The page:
On the credit side, most cereal and oilseed crops are looking promising. On the other side, price volatility and world political uncertainty affecting markets mean that no one is sure how profitable, or otherwise, harvest will be. And no one knows what the weather will do between now and harvest, or during it. Meantime, I have high hopes for May.
Publicity for the heavy horse event to take place at Milfield this weekend (May 4), expected to attract several thousand visitors, came at about the same time as a photograph of a farmer working with an eight-horse team was used by several national newspapers. Evocative, photogenic, with a few accompanying paragraphs about Robert Sampson being the fifth generation of a farming family to shun modern methods.
Well, good luck with that. No doubt his heavy horses are used for other jobs, but as far as I could see from the photograph eight big horses were pulling a grass harrow and light roller that could have been hauled by the smallest tractor on the market or perhaps a quad bike. The short article alongside went on: “He saves on diesel and road tax and his mighty Percheron draft horses are content to munch grass at the end of a day’s labour.”
Indeed – and hay, and grain, and whatever else horses need to keep up their strength because regardless of size of farm – that is, as farm size increased more horses were needed to plough, sow, harvest and cart – about one third or more of what it produced was needed to feed them. There might be a living, possibly a good one, to be made from heavy horses now from photo opportunities, exhibitions and film work. Not from trying to run a farm.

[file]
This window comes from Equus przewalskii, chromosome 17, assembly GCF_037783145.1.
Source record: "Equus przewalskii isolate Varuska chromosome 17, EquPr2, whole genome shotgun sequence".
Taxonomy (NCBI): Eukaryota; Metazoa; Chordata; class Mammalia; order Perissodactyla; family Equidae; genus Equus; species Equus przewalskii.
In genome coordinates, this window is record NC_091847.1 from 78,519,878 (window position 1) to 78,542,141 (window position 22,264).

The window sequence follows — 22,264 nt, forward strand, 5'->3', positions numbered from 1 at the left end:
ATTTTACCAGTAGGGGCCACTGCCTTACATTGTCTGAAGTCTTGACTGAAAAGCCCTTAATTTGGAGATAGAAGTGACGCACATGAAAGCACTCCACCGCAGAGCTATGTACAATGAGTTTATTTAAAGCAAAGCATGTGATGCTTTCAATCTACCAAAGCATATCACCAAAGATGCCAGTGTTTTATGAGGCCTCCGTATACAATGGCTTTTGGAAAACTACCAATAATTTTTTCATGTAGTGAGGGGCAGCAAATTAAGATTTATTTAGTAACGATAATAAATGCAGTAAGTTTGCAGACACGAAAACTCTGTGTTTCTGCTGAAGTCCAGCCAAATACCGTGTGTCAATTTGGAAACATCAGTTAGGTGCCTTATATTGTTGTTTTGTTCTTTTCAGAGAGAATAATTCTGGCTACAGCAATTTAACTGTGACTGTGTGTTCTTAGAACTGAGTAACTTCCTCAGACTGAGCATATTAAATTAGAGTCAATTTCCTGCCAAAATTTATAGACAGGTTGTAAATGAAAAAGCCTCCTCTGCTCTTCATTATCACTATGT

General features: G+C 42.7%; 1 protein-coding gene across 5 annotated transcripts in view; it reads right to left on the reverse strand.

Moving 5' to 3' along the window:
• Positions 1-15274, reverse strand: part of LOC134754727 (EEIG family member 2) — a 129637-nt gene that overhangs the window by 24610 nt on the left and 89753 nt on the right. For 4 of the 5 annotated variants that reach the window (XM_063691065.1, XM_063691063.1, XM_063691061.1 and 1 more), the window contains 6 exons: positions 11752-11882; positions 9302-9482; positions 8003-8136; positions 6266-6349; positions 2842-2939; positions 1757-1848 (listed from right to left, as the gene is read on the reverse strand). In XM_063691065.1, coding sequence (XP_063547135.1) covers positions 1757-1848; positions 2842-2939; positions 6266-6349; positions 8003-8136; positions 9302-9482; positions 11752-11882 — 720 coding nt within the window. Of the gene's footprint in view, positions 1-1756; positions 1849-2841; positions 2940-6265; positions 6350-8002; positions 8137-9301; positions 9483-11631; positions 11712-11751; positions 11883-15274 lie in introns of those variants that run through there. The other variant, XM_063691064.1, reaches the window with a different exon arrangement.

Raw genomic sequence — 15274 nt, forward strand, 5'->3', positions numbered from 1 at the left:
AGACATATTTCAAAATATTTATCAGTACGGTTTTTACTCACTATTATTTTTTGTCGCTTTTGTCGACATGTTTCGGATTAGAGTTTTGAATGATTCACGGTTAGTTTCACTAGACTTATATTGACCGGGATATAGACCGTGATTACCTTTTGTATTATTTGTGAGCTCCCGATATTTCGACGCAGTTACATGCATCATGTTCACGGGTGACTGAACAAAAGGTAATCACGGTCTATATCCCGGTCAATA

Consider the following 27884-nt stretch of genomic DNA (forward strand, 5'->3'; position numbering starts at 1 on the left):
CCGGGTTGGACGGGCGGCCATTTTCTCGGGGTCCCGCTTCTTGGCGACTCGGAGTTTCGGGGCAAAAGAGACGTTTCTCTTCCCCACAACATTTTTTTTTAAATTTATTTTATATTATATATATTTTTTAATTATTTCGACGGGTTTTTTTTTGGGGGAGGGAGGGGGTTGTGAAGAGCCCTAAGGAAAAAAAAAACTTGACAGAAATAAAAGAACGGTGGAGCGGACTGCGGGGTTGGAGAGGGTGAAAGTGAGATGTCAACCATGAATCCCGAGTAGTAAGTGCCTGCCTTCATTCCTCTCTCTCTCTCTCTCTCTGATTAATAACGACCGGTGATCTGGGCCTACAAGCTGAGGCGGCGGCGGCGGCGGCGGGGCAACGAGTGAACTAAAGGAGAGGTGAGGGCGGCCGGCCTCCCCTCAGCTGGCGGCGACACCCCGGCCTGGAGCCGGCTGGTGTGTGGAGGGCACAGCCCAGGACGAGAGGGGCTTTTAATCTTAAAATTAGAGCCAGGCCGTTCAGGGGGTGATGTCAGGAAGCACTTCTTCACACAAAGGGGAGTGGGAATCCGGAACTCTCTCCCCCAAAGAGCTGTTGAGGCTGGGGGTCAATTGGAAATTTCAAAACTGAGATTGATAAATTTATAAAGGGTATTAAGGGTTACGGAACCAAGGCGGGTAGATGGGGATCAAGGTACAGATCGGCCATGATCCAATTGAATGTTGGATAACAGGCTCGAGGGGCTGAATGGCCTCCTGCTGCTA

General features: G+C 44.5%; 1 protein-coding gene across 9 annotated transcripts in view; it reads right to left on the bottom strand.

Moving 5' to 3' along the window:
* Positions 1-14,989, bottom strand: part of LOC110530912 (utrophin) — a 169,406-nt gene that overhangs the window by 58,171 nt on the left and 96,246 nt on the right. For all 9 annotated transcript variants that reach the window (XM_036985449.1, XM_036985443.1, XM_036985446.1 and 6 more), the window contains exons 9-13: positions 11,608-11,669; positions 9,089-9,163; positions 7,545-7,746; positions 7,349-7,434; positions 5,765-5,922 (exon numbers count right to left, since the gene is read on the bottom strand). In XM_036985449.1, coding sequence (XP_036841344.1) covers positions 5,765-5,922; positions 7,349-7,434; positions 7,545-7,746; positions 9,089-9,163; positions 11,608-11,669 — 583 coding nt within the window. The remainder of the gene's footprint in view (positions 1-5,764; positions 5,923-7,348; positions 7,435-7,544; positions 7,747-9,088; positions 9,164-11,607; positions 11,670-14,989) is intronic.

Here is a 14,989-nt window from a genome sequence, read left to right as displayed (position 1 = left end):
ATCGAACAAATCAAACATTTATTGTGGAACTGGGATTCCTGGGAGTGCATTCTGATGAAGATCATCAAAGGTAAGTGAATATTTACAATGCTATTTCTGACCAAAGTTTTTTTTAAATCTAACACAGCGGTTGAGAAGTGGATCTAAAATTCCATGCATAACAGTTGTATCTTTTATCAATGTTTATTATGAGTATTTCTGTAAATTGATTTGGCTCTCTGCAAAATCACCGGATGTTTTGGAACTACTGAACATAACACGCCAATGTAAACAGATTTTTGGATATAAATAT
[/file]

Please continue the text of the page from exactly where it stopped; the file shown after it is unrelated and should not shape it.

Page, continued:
But, like vintage farm machinery and tractors, heavy horses draw a crowd. It seems that as modern methods and technology become ever more sophisticated, machinery bigger and more complex, actual contact with land, animals and crops more hands-off than hands-on, nostalgia for “the good old days” intensifies.
Ian Hislop dealt with that in a recent three-part TV documentary on the British obsession with the past. The third part dealt with our “fanciful nostalgia for the countryside,” a “green imagined land”, a “green balm for the soul” that he dated from about 1851.
Life for many labourers and the poor in rural Britain through the 19th and much of the 20th century might have been, in the words of the philosopher Hobbes “nasty, brutish and short”, but the better off Victorians founding a plethora of preservation societies for crafts, birds, stately homes and Morris dancing didn’t see it that way. They saw the countryside as a living chocolate box picture – and there’s still a lot of it about.